Not Quite the Urban Utopia

When Andres Duany planned the village of Cornell, he built in walkability, density, and mixed-use. The outcome, however, falls short of the New Urbanist vision; driving is the norm and retail is scarce. What happened?

"It was with higher density in mind that the provincial government - which in the early '90s owned the land - approached Mr. Duany and his firm, Duany Plater-Zyberk, to develop Cornell on what was then greenfield.

Mr. Duany and his team got to work, preparing what he said was 'one of the best models' he had created. But a change of provincial government and a hand-off to a private firm called Law Development Group meant a change of plans and, while the blueprint had been completed, it was just shy of being coded into law. That form-based code would have ensured that everything from the segregation of land use to architectural aesthetics to the gridding of the streets would be carried out as planned.

'The tragic historical circumstance of the development changing hands is what has led Cornell to become what it has,' Mr. Duany said, adding that he did not have access to Law Development and, since being in a sense nudged off the project, has not been back to Cornell in more than five years. 'Most New Urbanism is done as a matter of law. In this instance, it's been a matter of persuasion.'"

Full Story: In Markham, the dream of an urban village that never was

Comments

Comments

New Urbanist places are creatures of their metropolitan context

Cornell's particular circumstances aside, New Urbanist practitioners should focus on retooling existing urban areas rather than trying to create them out of whole cloth. It should be no surprise that TND oases like Cornell and Celebration don't function as intended from inception because they are only a small feature of the large metropolitan desert that surrounds them. If the dominant metropolitan infrastructure dictates long car trips between single use areas of residence, employment, retail, and recreation, it will swamp whatever hoped-for effects a small pocket of TND development will bring. Moreover, the New Urbanist development's incongruity with its larger environment creates an inescapable feeling of inauthenticity, much like I experience when I visit a "town center"-style shopping mall.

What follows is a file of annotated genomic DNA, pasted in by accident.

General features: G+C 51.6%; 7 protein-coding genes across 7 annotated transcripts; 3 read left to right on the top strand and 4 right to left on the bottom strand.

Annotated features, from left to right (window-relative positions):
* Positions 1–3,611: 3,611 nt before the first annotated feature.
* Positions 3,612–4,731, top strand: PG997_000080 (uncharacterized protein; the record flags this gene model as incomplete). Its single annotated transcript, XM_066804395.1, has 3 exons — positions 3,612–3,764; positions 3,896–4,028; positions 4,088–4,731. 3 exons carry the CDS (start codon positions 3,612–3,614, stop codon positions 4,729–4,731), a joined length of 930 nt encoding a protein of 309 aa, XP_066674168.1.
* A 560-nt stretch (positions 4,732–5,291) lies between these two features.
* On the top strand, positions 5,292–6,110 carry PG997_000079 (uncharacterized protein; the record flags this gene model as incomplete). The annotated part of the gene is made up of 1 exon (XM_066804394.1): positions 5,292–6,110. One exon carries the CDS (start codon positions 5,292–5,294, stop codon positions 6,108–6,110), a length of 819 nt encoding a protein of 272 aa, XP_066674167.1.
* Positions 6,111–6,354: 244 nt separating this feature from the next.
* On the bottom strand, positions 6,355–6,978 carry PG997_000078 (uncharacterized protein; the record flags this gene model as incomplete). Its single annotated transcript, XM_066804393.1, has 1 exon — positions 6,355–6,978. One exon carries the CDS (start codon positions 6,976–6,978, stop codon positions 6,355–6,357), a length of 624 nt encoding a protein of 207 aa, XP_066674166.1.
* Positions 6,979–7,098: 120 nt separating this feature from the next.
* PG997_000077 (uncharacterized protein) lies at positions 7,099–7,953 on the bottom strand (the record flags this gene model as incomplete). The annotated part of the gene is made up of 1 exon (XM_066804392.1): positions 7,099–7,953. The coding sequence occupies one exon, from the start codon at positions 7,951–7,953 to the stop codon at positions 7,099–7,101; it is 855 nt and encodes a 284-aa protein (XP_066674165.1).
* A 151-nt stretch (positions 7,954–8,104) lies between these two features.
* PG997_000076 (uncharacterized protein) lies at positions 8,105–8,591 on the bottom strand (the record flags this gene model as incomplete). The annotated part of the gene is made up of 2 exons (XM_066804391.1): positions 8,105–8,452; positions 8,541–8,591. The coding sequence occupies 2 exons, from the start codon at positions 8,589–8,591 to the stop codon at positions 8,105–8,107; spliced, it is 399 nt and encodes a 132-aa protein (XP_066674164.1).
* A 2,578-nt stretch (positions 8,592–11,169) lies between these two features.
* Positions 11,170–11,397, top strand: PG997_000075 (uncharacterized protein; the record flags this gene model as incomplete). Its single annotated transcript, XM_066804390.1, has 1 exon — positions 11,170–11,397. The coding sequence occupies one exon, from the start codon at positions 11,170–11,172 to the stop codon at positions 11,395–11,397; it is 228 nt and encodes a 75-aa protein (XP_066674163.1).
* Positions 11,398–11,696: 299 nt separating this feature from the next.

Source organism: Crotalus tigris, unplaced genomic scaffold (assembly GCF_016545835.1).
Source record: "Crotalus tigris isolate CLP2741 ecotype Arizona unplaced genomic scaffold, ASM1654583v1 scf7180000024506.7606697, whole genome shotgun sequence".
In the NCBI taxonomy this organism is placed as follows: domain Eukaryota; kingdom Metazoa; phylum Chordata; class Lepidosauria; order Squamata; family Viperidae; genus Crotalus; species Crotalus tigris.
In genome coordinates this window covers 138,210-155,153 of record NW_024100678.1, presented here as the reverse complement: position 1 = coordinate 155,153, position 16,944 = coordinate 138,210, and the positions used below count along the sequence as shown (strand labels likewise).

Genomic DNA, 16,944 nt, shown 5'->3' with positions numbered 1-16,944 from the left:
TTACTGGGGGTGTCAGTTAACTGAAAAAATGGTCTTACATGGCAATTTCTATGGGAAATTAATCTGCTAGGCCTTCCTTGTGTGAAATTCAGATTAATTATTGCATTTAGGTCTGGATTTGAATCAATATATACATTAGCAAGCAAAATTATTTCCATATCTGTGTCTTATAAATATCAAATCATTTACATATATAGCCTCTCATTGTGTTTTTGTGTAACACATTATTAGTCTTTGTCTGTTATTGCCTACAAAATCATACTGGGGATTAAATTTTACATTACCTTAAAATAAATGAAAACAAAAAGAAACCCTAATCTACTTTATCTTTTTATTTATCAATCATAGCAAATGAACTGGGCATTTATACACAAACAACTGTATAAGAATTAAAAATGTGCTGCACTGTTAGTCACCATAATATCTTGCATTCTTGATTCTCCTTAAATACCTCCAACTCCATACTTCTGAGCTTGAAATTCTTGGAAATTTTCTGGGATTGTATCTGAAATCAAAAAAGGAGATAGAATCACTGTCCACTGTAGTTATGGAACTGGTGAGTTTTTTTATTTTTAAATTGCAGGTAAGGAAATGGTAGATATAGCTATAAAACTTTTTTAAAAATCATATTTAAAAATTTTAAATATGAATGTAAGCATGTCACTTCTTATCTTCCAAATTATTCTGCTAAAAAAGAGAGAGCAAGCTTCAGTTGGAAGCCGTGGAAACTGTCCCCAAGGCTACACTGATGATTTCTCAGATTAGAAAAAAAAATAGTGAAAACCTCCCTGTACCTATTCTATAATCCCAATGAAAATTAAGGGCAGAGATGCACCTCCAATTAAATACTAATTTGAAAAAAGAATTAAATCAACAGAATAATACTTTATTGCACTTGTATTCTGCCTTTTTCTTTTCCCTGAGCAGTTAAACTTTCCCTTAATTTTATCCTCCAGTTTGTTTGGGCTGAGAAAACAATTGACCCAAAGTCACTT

The cities and towns that New Urbanists try to emulate did not arise from a master plan that specified how everything is supposed to work from the outset. Rather they started with a simple street layout and set of codes that provided the framework for an evolutionary process undertaken by individual actors. This allowed for the emergence of complexity characteristic of our cherished urban places. Unfortunately we seem to have forgotten this concept (or perhaps never formally learned it) in the 20th century as we adopted a pre-determined, mechanistic view of how cities work. If planners and architects can reverse the damage done to our established population centers then we might see results at the metropolitan level - that is, the scale at which modern people live.

Not Quite the Urban Utopia

This should come as a surprise to no one, least of all city planners. Since the mid 1990's many of us have decried the notion of "new urban" development in the greenfields. It is not urban and it certainly is not new. These developments (Duany, Calthorpe, etc...) are antithetical to the notion of urban planning. They are what they appear to be, a new style of suburb that does not produce quite as much environmental guilt in the new residents. In fact, they are more dangerous as a result. Peter Calthorpe started to see the light along these lines some years ago, but I am not sure it retained its luminosity. He and the others have been out building "cities" in the sands and waters of Dubai.

This is the real threat of the "new urbanism." It steals our attention as planners, designers, and architects from the important matters at hand. The important matters are our existing cities, and their infrastructure and other needs. We know that people are moving back to the cities in droves (last two US censuses...censii??). We need to focus our energies there. We should not be continuing to build new suburbs and encouraging people to leave the city. It is not environmentally progressive, and it has become passe.

New Urbanist development is as easy as any suburban development. It sucks up just as many resources, extends just as many roads and freeways, and chews up nearly as much farmland and greenbelt. Let's focus our energies and talents where they will make the most lasting differences and the greatest environmental savings. If Mr. Duany wants to be really challenged his shop should throw away the "new urban greenfield" concepts and focus his energy on real, exisiting, "not new" urban places. Bt then, that requires more thought.

New Urbanists And Regional Context

People who criticize the New Urbanists for ignoring the regional context and ignoring existing urban areas should remember that: